The summer season for Dungeness crab starts on Monday, June 13, 2022. The summer season kicks-in a weekly landing limit of 1200 lbs. that will be in effect through the season closure on August 14.
Members of the Oregon legislature have been working with members of the fishing/seafood industry to schedule a series of community roundtable discussions related to offshore wind development off Oregon’s coast. There will be a community meeting in Newport on 5/18, one in Astoria on Monday 5/23, and one in Brookings on Wednesday 5/25.Announcement.OSW.Community.Roundtables.May.2022
ODFW recently finalized the first of its kind management plan for one of Oregon’s most iconic fisheries: Dungeness crab.
The comprehensive Oregon Dungeness crab fishery management plan (FMP) covers both commercial and recreational Dungeness crab fisheries.
The FMP describes the Dungeness crab fisheries in Oregon, provides an overview of the regulatory framework and management approach, and helps continue good governance of these fishery sectors.
Oregon’s commercial crab fishery opens December 1
For the first time since the 2014-15 season, the ocean commercial Dungeness crab fishery opens as scheduled Dec. 1 along the Oregon coast.
Commercial crab vessels can set gear Nov. 28 (the presoak period) in anticipation of the first pull of ocean crab pots on Dec. 1.
The summer season for Oregon Dungeness crab starts on Monday, June 14, 2021. Beginning on Monday, a weekly landing limit of 1200 lbs. will be in effect through the season closure on August 14. Click here for details.Summer season starts 2021a
The Oregon Department of Fish and Wildlife (ODFW) is sending this industry notice as a reminder of the whale entanglement mitigation measures that will be in place May 1, 2021 – including reduced pot limits and required late sesason buoy tags.
The Port of Coos Bay says the U.S. Army Corps of Engineers’ Workplan includes $34.65 Million to Repair Coos Bay’s North Jetty. The funding will cover the completion of all environmental work and contracting and construction for the Jetty head only. Repairs to the Jetty trunk and root will come in following years.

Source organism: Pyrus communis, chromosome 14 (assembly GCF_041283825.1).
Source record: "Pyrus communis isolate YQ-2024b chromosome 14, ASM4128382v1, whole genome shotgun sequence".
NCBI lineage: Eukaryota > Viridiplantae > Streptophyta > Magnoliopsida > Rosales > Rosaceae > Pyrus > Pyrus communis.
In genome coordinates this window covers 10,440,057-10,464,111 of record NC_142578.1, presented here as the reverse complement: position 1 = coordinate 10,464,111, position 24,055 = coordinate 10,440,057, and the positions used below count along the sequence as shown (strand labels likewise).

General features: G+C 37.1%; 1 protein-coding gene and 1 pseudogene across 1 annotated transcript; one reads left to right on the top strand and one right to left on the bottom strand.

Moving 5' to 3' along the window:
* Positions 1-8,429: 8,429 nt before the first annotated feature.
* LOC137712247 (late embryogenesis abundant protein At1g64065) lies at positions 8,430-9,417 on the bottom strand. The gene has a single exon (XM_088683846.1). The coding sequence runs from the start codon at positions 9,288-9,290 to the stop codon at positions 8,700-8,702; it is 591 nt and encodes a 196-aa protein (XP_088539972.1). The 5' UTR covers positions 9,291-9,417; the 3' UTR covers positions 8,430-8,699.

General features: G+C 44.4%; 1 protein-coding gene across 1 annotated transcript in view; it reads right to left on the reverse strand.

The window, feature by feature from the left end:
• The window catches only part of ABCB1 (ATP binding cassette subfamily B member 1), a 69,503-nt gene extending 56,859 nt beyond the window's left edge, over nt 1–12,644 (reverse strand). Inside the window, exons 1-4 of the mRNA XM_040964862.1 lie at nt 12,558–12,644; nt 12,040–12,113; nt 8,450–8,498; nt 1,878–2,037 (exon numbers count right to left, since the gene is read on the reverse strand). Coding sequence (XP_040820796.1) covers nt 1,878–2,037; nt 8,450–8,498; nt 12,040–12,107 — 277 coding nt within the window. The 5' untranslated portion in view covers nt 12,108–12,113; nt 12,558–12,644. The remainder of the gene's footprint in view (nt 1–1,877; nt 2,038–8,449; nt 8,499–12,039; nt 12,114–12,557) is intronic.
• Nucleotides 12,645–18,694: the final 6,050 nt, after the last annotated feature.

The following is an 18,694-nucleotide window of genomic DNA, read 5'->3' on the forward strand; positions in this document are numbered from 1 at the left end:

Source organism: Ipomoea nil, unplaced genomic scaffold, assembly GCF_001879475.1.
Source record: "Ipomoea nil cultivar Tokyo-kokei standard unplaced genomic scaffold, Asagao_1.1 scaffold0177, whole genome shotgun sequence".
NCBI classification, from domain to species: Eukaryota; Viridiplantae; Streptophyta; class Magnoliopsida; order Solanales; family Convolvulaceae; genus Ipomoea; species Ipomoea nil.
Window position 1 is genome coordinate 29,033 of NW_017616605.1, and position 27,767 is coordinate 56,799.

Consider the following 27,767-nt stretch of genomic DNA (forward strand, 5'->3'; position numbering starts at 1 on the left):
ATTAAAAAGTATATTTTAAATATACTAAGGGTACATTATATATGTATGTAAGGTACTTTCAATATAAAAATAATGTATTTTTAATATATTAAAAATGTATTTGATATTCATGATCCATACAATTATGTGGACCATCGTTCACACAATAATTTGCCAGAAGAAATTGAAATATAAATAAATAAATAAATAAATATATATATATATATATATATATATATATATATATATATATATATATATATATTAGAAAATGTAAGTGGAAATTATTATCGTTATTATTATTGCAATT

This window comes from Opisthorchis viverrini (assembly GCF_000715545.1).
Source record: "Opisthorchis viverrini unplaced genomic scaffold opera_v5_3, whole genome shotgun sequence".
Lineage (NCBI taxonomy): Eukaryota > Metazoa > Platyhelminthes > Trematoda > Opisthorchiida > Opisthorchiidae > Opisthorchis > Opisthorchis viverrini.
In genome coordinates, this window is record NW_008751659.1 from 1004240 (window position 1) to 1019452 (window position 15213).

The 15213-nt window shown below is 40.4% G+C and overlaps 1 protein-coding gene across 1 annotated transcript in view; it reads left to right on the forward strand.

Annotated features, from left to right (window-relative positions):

The N. Jetty has been losing approximately twenty feet per year, which has
resulted in its receding a total of 900 feet since its original construction design. The jetty’s construction was completed in 1929.
The USACE project will include the addition of approximately 120’-150’ in jetty length, stabilization of the head of the jetty, and addition of rock to the jetty’s trunk and root to further stabilize the structure. This work will be critical in ensuring the safety of mariners transiting in and out of the Coos Bay harbor.
The Oregon International Port of Coos Bay (Port) has worked very closely with Representative Peter DeFazio, the US Army Corp of Engineers, and a variety of users such as the Pilots and Commercial Fishing Fleet to secure the funding to execute this work.
The opening of the commercial Dungeness crab season from Cape Falcon northward to the Washington border is further delayed until at least mid-January.
In consultation with the Oregon Department of Agriculture (ODA), the Oregon commercial crab industry, and California and Washington fishery managers, ODFW is continuing to delay the opening of the commercial Dungeness crab fishery in the Pacific Ocean and Columbia River from Cape Falcon northward to the Washington border in order to coordinate an orderly start with the Washington coastal Dungeness crab fishery. Oregon’s harvest area 50-A (Cape Falcon to the OR/WA border) will remain closed until around January 15 (or longer) to allow for the additional domoic acid testing in both states.
Oregon Dungeness commercial crab fishermen, from the California border up to just north of Garibaldi (Cape Falcon), will be allowed to start pulling their pots on the morning of December 16th.
The commercial Dungeness crab fishery will remain closed in the Pacific Ocean and Columbia River from Cape Falcon northward to the Washington border in order to coordinate an orderly start with the Washington coastal Dungeness crab fishery. Results from recent domoic acid testing of crab conducted by the state of Washington exceeded federally established thresholds for human health, and therefore Washington is delaying the coastal fishery until further testing is conducted.
Based on preseason testing results and consultations with Washington and California Departments of Fish and Wildlife, there is a Tri-State agreement to delay the ocean commercial Dungeness crab season from Point Arena, California to the US/Canada border until at least December 16. This delay will allow completion of additional testing for meat recovery.